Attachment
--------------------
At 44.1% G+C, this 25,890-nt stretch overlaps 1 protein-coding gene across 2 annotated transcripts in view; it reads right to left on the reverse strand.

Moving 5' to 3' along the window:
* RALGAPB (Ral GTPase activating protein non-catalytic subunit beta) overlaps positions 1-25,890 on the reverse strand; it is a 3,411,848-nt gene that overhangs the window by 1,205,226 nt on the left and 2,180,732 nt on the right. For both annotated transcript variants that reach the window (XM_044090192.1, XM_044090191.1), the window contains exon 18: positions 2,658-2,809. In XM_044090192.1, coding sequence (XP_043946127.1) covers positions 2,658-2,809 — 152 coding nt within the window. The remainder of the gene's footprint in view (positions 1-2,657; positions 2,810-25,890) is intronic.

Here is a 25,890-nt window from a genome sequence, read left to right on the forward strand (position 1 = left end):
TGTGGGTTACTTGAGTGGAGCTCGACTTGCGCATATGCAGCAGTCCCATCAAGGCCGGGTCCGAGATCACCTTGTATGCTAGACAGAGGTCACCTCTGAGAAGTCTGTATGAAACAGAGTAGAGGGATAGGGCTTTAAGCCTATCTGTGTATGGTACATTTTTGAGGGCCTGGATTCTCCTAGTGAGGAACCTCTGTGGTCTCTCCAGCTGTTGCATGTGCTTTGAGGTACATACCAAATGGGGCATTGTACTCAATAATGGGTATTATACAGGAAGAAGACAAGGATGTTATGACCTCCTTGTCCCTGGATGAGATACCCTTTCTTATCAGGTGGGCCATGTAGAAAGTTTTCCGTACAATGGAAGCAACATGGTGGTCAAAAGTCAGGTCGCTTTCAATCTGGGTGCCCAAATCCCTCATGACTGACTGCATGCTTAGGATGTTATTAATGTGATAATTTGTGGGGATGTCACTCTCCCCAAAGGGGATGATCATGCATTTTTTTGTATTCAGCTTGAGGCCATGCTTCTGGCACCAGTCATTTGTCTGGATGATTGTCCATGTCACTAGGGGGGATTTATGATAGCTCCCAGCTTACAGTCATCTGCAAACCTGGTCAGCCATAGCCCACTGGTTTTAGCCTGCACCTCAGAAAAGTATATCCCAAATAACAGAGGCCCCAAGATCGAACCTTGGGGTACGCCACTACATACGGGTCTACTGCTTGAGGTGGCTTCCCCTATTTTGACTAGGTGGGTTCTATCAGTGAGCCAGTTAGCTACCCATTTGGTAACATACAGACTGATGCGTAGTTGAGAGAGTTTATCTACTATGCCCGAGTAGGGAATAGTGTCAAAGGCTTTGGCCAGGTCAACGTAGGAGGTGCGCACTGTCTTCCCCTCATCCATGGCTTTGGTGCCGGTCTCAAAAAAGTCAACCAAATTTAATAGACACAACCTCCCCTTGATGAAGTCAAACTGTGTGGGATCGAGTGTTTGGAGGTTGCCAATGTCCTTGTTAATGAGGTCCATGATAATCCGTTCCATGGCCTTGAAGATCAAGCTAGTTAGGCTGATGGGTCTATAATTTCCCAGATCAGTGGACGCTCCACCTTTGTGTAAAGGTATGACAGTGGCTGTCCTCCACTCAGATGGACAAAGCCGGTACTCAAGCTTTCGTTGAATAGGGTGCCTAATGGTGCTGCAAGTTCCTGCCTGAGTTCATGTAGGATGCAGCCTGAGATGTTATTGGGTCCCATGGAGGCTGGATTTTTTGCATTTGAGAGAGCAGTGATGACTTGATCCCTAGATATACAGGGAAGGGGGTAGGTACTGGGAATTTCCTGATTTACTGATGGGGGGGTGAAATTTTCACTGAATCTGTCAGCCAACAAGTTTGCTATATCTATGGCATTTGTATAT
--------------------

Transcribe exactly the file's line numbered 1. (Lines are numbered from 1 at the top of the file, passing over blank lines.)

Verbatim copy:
At 44.1% G+C, this 25,890-nt stretch overlaps 1 protein-coding gene across 2 annotated transcripts in view; it reads right to left on the reverse strand.